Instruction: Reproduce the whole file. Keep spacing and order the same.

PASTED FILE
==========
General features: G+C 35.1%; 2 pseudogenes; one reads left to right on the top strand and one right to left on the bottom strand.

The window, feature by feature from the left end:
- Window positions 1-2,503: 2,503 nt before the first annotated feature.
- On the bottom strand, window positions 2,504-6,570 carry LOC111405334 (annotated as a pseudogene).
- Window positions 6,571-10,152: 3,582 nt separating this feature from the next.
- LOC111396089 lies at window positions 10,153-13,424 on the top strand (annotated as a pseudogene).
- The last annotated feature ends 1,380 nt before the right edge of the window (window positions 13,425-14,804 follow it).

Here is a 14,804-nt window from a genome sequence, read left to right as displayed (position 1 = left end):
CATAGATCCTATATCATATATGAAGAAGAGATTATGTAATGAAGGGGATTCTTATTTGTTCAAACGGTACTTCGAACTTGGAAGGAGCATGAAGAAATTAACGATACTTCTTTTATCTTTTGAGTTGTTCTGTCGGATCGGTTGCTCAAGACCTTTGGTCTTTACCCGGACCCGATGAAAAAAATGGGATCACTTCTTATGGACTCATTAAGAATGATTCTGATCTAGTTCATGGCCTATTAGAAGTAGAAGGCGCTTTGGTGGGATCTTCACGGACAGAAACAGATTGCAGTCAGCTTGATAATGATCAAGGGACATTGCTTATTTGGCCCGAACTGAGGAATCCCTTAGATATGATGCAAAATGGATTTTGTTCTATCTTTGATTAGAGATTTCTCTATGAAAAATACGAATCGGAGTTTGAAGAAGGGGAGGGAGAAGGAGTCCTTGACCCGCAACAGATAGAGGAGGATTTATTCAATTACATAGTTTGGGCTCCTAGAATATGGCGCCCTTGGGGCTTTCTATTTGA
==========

General features: G+C 35.1%; 2 pseudogenes; one reads left to right on the top strand and one right to left on the bottom strand.

The window, feature by feature from the left end:
- Window positions 1-2,503: 2,503 nt before the first annotated feature.
- On the bottom strand, window positions 2,504-6,570 carry LOC111405334 (annotated as a pseudogene).
- Window positions 6,571-10,152: 3,582 nt separating this feature from the next.
- LOC111396089 lies at window positions 10,153-13,424 on the top strand (annotated as a pseudogene).
- The last annotated feature ends 1,380 nt before the right edge of the window (window positions 13,425-14,804 follow it).

Here is a 14,804-nt window from a genome sequence, read left to right as displayed (position 1 = left end):
CATAGATCCTATATCATATATGAAGAAGAGATTATGTAATGAAGGGGATTCTTATTTGTTCAAACGGTACTTCGAACTTGGAAGGAGCATGAAGAAATTAACGATACTTCTTTTATCTTTTGAGTTGTTCTGTCGGATCGGTTGCTCAAGACCTTTGGTCTTTACCCGGACCCGATGAAAAAAATGGGATCACTTCTTATGGACTCATTAAGAATGATTCTGATCTAGTTCATGGCCTATTAGAAGTAGAAGGCGCTTTGGTGGGATCTTCACGGACAGAAACAGATTGCAGTCAGCTTGATAATGATCAAGGGACATTGCTTATTTGGCCCGAACTGAGGAATCCCTTAGATATGATGCAAAATGGATTTTGTTCTATCTTTGATTAGAGATTTCTCTATGAAAAATACGAATCGGAGTTTGAAGAAGGGGAGGGAGAAGGAGTCCTTGACCCGCAACAGATAGAGGAGGATTTATTCAATTACATAGTTTGGGCTCCTAGAATATGGCGCCCTTGGGGCTTTCTATTTGA